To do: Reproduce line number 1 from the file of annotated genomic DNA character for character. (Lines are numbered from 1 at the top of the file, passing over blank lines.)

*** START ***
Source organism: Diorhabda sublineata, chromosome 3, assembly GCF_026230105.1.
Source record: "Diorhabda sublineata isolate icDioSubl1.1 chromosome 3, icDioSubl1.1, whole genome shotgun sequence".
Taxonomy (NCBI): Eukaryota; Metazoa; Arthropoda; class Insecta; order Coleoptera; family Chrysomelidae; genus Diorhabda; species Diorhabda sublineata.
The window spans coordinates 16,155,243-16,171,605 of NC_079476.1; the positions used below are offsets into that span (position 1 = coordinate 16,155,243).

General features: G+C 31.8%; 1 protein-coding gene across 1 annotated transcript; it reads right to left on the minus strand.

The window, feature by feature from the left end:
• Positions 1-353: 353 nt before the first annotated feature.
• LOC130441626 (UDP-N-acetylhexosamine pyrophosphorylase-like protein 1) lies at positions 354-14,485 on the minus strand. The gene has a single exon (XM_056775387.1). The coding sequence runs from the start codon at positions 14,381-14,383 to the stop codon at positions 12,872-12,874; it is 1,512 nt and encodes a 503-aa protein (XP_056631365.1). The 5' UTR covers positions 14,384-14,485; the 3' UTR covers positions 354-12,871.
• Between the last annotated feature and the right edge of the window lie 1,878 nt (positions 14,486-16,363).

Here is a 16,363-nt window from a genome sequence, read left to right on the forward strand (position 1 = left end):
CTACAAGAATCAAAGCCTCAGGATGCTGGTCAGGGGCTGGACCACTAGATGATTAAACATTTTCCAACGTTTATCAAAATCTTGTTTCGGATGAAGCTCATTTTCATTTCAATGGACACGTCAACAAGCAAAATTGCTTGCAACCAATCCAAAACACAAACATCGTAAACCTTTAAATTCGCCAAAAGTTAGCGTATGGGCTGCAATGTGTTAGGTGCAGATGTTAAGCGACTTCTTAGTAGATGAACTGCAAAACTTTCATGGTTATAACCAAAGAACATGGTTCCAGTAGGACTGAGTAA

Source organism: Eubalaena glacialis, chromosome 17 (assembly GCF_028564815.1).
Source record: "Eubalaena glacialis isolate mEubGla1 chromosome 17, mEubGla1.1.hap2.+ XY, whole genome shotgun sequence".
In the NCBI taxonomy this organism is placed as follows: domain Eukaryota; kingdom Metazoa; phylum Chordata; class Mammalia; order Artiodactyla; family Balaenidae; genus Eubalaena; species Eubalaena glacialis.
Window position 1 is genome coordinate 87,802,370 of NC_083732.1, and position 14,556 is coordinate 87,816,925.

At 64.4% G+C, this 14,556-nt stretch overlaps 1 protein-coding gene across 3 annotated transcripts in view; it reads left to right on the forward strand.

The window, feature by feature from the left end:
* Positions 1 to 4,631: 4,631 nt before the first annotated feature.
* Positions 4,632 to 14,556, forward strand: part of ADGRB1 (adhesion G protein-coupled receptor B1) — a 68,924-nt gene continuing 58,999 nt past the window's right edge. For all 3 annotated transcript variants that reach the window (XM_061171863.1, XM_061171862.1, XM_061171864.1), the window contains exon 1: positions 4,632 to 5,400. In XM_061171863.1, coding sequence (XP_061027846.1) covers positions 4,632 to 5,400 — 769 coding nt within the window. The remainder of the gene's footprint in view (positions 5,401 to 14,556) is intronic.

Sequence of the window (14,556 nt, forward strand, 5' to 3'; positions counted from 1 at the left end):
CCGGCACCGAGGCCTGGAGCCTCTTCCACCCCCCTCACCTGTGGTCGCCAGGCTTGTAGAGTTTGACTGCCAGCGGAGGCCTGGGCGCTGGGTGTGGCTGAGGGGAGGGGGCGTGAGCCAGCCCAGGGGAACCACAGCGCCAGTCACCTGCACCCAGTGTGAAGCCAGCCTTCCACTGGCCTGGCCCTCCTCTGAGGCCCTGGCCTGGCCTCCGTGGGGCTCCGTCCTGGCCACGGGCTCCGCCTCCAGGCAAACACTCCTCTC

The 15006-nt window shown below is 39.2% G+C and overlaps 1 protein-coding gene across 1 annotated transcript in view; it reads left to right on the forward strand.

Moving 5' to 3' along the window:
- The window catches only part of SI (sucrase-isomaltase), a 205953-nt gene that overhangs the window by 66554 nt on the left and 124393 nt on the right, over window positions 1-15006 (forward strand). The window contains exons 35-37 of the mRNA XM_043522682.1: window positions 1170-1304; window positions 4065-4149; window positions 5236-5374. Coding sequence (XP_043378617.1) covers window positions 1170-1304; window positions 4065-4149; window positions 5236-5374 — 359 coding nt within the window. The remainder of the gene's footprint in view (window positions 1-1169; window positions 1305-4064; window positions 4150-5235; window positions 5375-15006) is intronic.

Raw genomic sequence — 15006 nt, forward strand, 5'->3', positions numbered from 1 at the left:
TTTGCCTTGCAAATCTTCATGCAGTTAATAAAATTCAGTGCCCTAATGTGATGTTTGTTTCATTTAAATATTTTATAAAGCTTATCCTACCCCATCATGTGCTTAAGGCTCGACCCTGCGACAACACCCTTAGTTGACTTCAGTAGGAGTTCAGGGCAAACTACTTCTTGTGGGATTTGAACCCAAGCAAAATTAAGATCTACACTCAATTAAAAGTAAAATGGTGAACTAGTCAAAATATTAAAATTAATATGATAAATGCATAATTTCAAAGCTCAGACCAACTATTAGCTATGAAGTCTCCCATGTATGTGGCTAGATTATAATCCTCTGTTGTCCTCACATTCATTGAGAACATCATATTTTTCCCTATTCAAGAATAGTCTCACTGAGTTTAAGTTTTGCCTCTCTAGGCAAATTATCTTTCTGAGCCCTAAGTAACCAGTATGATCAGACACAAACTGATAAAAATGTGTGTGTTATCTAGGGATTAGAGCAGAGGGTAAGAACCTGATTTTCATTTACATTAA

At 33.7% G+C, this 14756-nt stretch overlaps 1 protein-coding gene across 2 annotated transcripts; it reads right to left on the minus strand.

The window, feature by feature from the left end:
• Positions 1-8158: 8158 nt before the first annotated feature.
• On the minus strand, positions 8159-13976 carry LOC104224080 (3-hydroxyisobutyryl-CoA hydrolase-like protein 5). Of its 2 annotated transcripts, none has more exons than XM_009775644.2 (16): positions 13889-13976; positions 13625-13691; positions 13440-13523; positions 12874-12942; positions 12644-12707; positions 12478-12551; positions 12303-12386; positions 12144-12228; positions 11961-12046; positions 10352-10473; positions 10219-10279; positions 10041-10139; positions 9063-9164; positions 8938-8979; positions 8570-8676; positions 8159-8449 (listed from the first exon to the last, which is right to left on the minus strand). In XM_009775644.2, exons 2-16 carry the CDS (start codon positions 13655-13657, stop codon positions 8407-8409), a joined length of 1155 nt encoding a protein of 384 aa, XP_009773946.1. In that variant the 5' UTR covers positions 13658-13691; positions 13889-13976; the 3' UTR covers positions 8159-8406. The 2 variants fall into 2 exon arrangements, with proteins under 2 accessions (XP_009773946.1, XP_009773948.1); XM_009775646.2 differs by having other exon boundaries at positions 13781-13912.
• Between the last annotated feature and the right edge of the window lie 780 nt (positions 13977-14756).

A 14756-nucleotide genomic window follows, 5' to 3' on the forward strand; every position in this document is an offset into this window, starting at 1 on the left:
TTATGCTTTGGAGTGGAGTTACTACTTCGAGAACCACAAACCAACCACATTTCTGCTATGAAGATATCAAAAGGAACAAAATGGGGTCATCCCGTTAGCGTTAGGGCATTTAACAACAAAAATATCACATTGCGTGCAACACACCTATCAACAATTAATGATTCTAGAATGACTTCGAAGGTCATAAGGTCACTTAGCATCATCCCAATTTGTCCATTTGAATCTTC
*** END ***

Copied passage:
Source organism: Diorhabda sublineata, chromosome 3, assembly GCF_026230105.1.